This piece was first published in The Times of Israel.
Avraham Dov Rosenblum gets stared at a lot on the streets of Israel. That’s because he’s not an elderly Ashkenazi man, as his name might suggest, but rather a 6’2”, 200 pound, 20-year-old, dark-skinned African American football player for the Ramat Hasharon Hammers. Rosenblum (known as Avi), who came from Albany, California to join the semi-pro Israel Football League, doesn’t let the inquisitive looks faze him.
“People stare at me all the time, but I just stare back at them. I think it’s amusing,” he says. The adopted only son of a white Jewish couple, he’s had a lifetime to get used to people’s prejudices and misconceptions.
“He’s had many experiences walking in to Jewish teen dances and being told, ‘Excuse me, but this event is for Jewish kids,’” recalls his mother, Debby Graudenz, the daughter of a Holocaust-survivor rabbi. “We’ve watched him deal with these kind of situations.”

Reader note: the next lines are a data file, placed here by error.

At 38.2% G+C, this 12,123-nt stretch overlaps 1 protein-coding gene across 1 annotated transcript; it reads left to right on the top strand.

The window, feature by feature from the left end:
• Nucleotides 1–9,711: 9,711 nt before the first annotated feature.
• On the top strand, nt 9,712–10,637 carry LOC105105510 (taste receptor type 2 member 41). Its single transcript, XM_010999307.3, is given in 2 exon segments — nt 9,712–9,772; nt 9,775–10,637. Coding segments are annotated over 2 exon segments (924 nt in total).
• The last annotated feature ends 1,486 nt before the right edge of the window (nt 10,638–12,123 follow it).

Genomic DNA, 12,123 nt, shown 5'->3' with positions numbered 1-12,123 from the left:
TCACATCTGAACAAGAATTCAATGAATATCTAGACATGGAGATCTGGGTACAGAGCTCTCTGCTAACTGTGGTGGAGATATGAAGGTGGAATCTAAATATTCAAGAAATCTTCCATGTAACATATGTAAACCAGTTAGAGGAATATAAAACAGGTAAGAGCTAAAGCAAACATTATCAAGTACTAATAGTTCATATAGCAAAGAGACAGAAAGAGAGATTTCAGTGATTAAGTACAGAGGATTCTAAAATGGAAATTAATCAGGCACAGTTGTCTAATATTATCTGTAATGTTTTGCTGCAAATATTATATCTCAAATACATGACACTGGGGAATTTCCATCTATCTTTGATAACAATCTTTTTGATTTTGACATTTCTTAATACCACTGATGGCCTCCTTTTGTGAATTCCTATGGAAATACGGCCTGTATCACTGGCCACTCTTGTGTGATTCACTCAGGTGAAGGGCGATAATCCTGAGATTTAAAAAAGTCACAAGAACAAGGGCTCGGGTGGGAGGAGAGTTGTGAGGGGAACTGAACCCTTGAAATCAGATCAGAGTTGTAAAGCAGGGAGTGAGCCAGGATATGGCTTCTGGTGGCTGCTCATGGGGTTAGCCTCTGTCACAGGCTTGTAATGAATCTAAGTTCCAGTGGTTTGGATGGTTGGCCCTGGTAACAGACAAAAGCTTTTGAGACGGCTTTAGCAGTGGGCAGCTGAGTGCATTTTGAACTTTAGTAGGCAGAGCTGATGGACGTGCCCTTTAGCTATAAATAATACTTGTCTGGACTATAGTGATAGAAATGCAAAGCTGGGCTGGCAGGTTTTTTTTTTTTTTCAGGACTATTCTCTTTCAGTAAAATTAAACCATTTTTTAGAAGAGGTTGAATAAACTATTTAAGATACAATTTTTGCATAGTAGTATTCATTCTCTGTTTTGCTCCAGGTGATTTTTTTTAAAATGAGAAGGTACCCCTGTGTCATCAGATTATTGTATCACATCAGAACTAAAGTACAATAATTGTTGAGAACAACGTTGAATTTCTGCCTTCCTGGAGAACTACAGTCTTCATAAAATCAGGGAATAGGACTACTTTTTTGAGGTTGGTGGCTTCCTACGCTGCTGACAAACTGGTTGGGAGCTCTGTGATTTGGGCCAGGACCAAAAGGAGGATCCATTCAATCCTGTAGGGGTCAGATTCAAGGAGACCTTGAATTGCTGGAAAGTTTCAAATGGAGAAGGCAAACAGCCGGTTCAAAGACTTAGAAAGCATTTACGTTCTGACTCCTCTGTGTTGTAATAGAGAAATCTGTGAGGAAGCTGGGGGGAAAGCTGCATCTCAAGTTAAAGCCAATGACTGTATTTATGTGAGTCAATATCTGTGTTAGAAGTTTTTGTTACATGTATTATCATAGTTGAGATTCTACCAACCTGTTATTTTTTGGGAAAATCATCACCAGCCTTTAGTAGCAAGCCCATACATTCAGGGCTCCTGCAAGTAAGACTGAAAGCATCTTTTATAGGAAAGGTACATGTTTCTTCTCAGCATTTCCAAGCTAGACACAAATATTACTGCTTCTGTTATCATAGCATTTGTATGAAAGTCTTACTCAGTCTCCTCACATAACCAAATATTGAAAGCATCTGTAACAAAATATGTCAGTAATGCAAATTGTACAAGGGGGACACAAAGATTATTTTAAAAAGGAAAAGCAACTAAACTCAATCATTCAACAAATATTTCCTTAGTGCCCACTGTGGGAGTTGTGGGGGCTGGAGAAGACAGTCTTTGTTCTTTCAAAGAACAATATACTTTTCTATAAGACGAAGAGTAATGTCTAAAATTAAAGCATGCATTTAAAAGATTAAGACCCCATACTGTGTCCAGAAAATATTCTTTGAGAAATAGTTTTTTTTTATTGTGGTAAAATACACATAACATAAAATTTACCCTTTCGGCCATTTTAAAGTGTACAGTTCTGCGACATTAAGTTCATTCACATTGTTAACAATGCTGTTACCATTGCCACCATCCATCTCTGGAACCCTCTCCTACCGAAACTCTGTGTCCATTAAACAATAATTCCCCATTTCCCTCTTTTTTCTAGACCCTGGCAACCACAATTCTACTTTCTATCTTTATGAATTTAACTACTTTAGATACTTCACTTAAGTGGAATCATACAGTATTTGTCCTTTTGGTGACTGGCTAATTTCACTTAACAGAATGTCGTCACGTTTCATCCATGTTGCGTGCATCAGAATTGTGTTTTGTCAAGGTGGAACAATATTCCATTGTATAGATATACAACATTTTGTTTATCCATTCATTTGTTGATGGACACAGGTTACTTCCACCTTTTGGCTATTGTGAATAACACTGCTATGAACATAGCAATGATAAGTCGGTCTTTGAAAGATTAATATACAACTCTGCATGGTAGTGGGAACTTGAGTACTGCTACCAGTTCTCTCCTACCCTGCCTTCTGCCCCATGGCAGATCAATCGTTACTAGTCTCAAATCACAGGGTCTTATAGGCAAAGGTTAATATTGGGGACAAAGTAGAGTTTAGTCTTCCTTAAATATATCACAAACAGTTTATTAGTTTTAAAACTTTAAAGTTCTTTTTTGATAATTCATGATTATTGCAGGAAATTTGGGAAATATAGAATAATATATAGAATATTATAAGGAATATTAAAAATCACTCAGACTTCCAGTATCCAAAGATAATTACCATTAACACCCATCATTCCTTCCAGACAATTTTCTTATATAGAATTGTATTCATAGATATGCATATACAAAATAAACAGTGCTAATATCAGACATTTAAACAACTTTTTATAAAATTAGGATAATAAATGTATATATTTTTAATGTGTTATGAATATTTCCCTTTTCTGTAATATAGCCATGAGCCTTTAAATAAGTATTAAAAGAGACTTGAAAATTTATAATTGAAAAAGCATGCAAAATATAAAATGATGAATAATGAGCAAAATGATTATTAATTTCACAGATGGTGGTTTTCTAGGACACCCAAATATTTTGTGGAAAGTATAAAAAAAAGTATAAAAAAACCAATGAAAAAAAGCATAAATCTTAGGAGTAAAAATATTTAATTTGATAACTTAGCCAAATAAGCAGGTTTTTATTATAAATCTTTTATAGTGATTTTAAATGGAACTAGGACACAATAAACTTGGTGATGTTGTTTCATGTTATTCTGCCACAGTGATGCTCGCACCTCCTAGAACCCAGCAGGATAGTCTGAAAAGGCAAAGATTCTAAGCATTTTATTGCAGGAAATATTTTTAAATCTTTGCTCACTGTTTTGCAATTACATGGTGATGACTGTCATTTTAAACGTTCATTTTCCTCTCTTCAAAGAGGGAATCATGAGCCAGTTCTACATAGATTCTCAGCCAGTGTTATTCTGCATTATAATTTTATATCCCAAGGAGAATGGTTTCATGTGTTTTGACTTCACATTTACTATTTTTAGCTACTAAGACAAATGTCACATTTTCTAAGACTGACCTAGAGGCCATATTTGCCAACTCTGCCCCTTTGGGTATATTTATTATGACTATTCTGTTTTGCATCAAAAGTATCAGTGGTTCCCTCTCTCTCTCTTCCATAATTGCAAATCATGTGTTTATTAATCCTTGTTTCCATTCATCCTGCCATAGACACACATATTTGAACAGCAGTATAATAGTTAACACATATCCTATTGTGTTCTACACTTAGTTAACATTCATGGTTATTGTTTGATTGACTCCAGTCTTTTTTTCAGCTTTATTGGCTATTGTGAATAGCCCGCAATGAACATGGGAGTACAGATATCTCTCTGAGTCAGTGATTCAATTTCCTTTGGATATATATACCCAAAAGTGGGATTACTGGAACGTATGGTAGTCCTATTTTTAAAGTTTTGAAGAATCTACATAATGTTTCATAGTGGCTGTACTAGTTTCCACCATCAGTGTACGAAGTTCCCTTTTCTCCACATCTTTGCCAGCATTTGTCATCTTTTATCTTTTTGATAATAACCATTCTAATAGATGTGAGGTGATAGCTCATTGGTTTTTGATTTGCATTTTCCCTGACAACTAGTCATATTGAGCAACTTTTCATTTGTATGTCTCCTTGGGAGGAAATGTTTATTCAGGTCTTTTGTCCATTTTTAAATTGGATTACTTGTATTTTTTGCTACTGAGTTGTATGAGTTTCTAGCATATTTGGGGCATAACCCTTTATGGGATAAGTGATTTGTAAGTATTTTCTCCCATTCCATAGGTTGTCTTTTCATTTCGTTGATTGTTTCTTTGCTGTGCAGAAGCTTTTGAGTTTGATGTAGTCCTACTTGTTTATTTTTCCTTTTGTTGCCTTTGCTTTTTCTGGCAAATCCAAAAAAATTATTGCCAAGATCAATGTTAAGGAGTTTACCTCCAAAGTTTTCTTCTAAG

She’s proud of how despite challenges like this, her son has successfully integrated the various aspects of his identity. She attributes much of the relative ease with which Avi has done so to the acceptance and support their family has received at Netivot Shalom, a Conservative congregation in Berkeley, where they have attended Shabbat services every week since Avi was five months old.
“I’m black, but I’m really Jewish,” Avi puts it simply. Graudenz, a child, adolescent and family psychotherapist, and her husband Rom Rosenblum, an applications engineer, adopted their son in the first public trans-racial adoption in the state of Texas.
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© 2013 Renee Ghert-Zand. All rights reserved.